These are the statutory guidelines and are issued to ease the current financial enigma of a developing economy like India. It caters to the specific sections of the Accounting Standards which need immediate attention. All the required amendments to deal with the situation are mentioned in this Accounting Advisory which is circulated by the ICAI.
It keeps in mind the various entities that follow the IND AS and also the entities that fall under the following sections:
– Companies to whom Companies, Accounting Standards 2006 Rules is applicable;
– Non-corporate entities to whom AS issued by the ICAI are applicable.
Impact of COVID-19 on Financial Reporting:-
1) Inventory Measurement:
As per the AS 2, IND AS 2, Inventory and its valuation, it is imperative to write down the inventories to the net realizable value. This has been done in light of the reduced selling prices of goods, mobility of inventory, and stock obsolescence in the market.
2) Disablement of Non-financial assets:
In accordance with the AS 36 and AS 28, and the impairment of the non-financial assets, the entities have the right to assess if there is any indication of non-financial assets that may be impaired, in the current reporting year. If such a condition exists, then the entity can get the estimated recoverable amount of the asset.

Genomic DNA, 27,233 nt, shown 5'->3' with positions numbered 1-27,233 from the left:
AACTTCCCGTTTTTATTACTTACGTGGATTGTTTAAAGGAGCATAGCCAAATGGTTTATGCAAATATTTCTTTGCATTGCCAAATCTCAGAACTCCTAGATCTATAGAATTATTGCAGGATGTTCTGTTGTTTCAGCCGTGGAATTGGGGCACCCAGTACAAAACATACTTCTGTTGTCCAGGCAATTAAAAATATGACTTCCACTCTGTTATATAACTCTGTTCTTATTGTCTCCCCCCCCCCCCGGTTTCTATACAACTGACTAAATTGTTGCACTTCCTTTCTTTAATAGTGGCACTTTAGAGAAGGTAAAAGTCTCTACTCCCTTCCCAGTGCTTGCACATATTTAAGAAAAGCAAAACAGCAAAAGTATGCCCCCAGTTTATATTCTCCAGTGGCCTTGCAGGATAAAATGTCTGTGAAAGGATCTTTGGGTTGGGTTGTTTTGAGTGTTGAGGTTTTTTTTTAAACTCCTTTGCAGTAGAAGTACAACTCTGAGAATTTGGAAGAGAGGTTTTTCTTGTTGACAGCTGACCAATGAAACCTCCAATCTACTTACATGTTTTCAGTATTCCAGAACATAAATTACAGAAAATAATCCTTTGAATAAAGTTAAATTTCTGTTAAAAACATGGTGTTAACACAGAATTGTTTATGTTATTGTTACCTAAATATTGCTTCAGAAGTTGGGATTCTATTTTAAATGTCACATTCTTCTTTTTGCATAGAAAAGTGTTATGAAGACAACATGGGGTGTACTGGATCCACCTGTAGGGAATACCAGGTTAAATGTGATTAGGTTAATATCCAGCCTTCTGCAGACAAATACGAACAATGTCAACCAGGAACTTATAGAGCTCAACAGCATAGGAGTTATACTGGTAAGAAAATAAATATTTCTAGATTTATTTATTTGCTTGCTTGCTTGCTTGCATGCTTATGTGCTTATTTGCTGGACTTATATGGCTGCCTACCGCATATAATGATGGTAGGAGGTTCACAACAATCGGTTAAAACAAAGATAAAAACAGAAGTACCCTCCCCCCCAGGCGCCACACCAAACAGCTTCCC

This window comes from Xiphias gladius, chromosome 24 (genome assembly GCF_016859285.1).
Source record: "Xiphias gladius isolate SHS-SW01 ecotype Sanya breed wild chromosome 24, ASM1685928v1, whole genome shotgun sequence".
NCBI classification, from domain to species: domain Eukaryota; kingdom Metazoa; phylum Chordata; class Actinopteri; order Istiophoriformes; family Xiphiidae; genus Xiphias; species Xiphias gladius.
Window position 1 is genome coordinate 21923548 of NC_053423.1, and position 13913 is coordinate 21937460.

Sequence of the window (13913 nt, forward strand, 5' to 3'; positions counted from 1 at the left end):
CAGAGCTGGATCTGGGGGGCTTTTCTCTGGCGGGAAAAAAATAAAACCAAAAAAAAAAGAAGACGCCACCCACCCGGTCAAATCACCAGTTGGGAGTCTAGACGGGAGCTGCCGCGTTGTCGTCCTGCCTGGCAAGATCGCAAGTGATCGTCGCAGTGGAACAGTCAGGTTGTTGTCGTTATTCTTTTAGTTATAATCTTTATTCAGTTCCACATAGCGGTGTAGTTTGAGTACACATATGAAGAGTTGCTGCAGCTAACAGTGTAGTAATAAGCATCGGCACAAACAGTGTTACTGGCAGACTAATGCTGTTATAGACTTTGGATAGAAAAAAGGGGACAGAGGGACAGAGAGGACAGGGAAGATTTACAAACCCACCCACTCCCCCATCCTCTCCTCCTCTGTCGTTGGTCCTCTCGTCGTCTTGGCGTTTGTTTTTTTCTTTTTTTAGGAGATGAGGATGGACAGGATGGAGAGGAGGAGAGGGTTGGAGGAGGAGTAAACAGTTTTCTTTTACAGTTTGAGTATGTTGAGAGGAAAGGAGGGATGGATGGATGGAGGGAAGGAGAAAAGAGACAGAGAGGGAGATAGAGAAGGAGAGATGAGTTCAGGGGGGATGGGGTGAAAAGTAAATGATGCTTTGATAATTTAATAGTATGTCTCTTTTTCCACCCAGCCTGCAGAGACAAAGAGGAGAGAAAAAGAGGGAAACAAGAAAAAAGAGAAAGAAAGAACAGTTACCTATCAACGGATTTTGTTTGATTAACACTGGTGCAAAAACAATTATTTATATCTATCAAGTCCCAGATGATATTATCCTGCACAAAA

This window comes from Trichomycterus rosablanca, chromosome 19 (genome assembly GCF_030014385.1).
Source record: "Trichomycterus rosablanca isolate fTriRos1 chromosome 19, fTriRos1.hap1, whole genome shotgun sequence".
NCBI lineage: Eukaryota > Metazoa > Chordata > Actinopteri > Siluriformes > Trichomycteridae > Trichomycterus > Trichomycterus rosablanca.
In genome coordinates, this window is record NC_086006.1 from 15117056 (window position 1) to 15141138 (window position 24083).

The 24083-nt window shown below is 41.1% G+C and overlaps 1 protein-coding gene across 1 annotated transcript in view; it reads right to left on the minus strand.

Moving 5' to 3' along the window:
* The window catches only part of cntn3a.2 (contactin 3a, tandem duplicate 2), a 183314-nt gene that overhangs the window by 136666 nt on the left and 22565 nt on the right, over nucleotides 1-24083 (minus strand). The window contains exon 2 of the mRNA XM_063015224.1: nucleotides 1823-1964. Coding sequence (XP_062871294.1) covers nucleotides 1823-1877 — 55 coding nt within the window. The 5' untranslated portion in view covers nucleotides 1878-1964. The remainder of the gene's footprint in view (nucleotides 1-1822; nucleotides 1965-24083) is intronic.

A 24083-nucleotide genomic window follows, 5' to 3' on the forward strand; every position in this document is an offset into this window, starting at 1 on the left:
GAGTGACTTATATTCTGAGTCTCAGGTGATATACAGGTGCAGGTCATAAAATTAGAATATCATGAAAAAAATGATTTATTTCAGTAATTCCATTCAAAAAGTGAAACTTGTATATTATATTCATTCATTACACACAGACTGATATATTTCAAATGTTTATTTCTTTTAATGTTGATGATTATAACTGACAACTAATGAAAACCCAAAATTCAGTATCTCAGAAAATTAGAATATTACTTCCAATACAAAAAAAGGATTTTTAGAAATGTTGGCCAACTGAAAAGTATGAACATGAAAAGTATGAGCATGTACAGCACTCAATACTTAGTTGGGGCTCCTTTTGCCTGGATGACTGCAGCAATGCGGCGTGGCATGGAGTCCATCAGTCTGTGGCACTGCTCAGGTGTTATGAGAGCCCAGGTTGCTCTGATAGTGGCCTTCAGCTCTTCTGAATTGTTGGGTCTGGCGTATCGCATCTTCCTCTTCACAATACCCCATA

As there might be a temporary suspension of operations accompanied by a decline in the overall demand, the management may use these as indicators for the impairment testing for AS 36 and AS 28.
3) Impairment Losses and Financial Instruments:
The financial instruments within the scope of AS 109 are not measured at the appropriate value of profit and loss. In addition, the Contract and Lease Receivables follow the impaired loss recognition and the measurement based on an approach called Expected Credit Loss. This approach was introduced in the year 2008 to fight the global recession and to overcome the credit-loss provisions by using a broader aspect of the credit information.